Sandy Moser: mask-maker to the stars

Sandy Moser, theatre-goer and mask-maker extraordinaire. Photo supplied

By Liz Nicholls,

Live theatre gave Sandy Moser the big-M Moment that turned everything around for her. And she’s returning the favour, though she’d never put it that way in a million years.

“What would I be doing otherwise?” she says, an ‘amused shrug in her voice’ (as the stage directions would say, if Sandy were a play instead of a droll 78-year-old). “It was either make masks or wash my walls or clean my base boards.”

actor Mathew Hulshof in his paisley Moser mask.

Since the opening night of the pandemic a couple of months ago, Moser has been a one-person volunteer props department: she’s made some 850 masks, a lot of them for theatre people and all of them free. If the recipients insist on paying, she directs them to donate to a small theatre instead. Moser is on the phone from the Sherwood Park acreage where she’s lived alone since the death of her husband nine years (and 970 plays) ago; “it’s the perfect place if you have to self-isolate!” she laughs. And she’s reflecting on the life-changer that happened in a theatre. 

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 True, Moser is the matriarch of a showbiz line. Her daughter is Calgary-based star actor/ improviser Karen Johnson Diamond; her actor/producer grandson Griffin Cork graduated last spring from U of A theatre school. But her late husband wasn’t a theatre-goer. “After he died, it was ‘what do I do with my life now?’”

Three weeks into her widowhood, a friend, a fellow retired nurse, dragged Moser to Les Miz at Strathcona High School. “O, that could be crappy,” she remembers thinking. “But I’d have gone to a chicken-plucking contest…. And it was magnificent!”

“It hit me: hey, I’m not thinking about me. And that turned everything around,” she says (stage direction: ‘with gusto’). “I want a bed-time story and I want to get out of my life. And then I want to go home and go to bed…. I highly recommend it to any widow.”

“So I just kept going!” says Moser. “I sit in the front row and pretend nobody’s there but me and it’s all for me!”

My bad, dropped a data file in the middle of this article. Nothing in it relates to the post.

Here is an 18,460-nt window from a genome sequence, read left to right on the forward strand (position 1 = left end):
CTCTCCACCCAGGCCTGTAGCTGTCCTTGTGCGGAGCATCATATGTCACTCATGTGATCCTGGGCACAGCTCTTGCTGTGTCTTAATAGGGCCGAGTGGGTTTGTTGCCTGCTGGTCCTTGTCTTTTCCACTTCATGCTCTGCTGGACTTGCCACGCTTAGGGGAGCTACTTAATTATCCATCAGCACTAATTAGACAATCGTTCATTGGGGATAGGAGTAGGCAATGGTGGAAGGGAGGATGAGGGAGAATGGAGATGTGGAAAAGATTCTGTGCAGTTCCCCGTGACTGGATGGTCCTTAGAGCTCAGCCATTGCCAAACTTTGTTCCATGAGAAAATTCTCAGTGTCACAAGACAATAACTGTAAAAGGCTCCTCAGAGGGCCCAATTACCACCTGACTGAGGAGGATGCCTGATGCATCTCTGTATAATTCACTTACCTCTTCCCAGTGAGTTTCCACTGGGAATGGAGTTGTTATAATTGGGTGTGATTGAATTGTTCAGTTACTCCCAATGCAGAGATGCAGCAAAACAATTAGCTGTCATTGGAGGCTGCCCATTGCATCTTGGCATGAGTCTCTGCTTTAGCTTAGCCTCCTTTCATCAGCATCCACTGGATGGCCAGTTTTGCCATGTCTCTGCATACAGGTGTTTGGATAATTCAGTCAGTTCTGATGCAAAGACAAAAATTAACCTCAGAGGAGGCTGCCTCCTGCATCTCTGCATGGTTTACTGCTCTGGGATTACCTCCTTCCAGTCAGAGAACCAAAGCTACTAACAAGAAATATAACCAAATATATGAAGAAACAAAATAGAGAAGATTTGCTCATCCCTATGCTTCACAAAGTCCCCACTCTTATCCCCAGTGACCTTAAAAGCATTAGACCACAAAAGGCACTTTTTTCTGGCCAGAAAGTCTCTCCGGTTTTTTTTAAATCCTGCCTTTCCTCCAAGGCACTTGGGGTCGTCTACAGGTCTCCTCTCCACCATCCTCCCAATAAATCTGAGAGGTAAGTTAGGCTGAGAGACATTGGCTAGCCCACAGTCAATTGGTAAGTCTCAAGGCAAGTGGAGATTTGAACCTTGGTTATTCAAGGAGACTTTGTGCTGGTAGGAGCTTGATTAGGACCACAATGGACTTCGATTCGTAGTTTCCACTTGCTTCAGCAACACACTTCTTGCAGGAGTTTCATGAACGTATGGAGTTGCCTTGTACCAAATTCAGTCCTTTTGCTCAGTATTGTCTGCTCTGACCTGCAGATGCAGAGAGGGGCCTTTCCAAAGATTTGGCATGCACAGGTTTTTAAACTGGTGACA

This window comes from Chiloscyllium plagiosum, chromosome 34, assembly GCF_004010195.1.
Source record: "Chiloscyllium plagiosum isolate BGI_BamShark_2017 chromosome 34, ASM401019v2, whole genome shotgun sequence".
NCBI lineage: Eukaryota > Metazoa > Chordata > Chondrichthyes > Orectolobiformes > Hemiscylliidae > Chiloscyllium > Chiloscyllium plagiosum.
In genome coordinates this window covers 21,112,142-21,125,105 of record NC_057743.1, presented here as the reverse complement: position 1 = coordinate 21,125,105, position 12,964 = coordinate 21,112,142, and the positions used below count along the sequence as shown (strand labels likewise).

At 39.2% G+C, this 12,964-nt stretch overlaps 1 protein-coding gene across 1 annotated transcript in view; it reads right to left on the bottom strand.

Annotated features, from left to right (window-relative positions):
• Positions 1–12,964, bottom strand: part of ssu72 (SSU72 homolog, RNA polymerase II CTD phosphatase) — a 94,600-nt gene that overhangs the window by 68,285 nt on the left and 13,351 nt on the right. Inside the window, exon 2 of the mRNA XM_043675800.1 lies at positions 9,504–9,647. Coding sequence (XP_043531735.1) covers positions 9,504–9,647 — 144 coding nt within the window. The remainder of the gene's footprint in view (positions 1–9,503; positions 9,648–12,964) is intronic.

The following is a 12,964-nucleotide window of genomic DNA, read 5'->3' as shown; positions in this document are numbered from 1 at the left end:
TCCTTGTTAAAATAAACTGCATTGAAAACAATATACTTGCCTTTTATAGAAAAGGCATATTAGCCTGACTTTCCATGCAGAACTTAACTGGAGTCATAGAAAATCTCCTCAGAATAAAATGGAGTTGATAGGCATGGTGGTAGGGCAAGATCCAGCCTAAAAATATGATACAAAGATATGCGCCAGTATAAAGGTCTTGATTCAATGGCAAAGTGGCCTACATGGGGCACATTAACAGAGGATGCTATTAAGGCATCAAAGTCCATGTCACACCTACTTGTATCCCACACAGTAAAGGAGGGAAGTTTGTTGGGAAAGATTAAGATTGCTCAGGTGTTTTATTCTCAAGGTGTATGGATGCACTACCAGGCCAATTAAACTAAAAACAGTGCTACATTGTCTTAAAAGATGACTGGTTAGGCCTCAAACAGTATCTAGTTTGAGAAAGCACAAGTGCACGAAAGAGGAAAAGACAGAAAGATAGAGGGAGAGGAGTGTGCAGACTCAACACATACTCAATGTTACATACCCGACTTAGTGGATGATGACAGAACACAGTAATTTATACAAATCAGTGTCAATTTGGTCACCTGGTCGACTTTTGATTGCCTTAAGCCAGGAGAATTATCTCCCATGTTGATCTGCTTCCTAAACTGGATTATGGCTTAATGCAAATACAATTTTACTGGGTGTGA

Actor/ playwright/ director/ musical director Darrin Hagen with Sandy Moser. Photo supplied.

Since that fateful moment, Moser has been out in theatres three or four nights a week, and is beloved by E-town’s theatre crowd for her enthusiasm and loyalty. She’s seen and loved big-budget extravaganzas; she’s seen and loved solo shows in draft-y basements where the actor has shelled out a princely 50 bucks, and she’s shared the house seats with 10 other people. 

Her daughter Karen took her to see War Horse in New York, and Moser adored it (“OK, I can die now!”). She saw Hadestown at the Citadel and loved it. Twice. She saw Daniel MacIvor’s solo show House in a “tiny church basement in Calgary, 12 chairs, the whole room painted black, the actor had one chair and one flashlight. And I was totally blown away!”

She saw 10 shows at Calgary’s Festival of Animated Objects (“I LOVE puppetry!”). One was a “tiny puppet show in a cardboard box in the lobby, for free. One lady and she had a teeny bird puppet, and her fingers were the feet. And it lasted maybe 15 minutes, and she probably spent 10 bucks. And I’ll never forget it!”     

Big budget alone does not in itself great theatre make, a life lesson that isn’t lost on Moser. “And it doesn’t even matter if it’s good: they’ve told you a story. They’ve given you a perspective about what you enjoy and what you don’t….” It’s a view that makes Moser the ideal Fringe audience. “All of it is a learning experience.

Moser loves talking about plays. “Did you see The Zoo Story, the one with Collin Doyle, a couple of Fringes ago? Wonderful! And For Science! (Small Matters Theatre clown science experiment). “Yup, I don’t even need words!”

Big theatre, regularly, is financially prohibitive for her (her daughter-in-law takes her to the Citadel). But she has subscriptions to nearly every little theatre in town. “A seniors subscription to preview night, and you can go for eight bucks. You can’t have a better night out; you can’t get a hot dog out for that,” says Moser, an ambassador for the theatre industry if ever there was one. And she worries about the future of an art form that depends on social proximity for its vital juices.

The last plays she saw before the shutdown, mid-March, were Shadow Theatre’s Heisenberg and Wild Side’s The Children. Then, suddenly, the curtain came crashing down. No more theatre: “That’s what killing me!” she says. “I miss theatre!”

Which brings us to the masks. Not that she’s promoting her skills. By no means. It was Griffin Cork who contacted me about his grandmother’s gift to the theatre community (and others) to my attention. “I’m trying to just be under the radar here, this quiet little old lady in the bush. But you don’t get to be quiet when Griffin’s your grandson,” she sighs.

“I don’t have a lot of money. But I can do this!” Her model was the masks she remembered wearing as a surgical nurse at the U of A Hospital in the ‘50s and ‘60s. Her re-creations have two layers, three pleats, jewellery wire for the nose to get a better seal. “I’m no seamstress,” she says cheerfully. “My first six attempts ended up in the garbage.”

Shadow Theatre’s John Hudson in his new Rocky and Bullwinkle mask. Photo supplied.

Since then, output (and quality) has escalated. And so has the involvement of the family. After one 75-hour week of mask-making her old sewing machine “said No, and said it really loudly.” She’s using her daughter-in-law’s. Her granddaughter Ella, now in grade 11, cuts the wire and elastic; she’d been the official sewer before “lockdown,” while Moser did the cutting. A Calgary costume designer, mailed her 100 yards of of bias tape for the sides of the masks, and big bags of left-over material. Johnson Diamond, who found a supply of skinny elastic in Calgary, has dropped off sacks of extra thread. Nursing classmates of yore have donated postage money.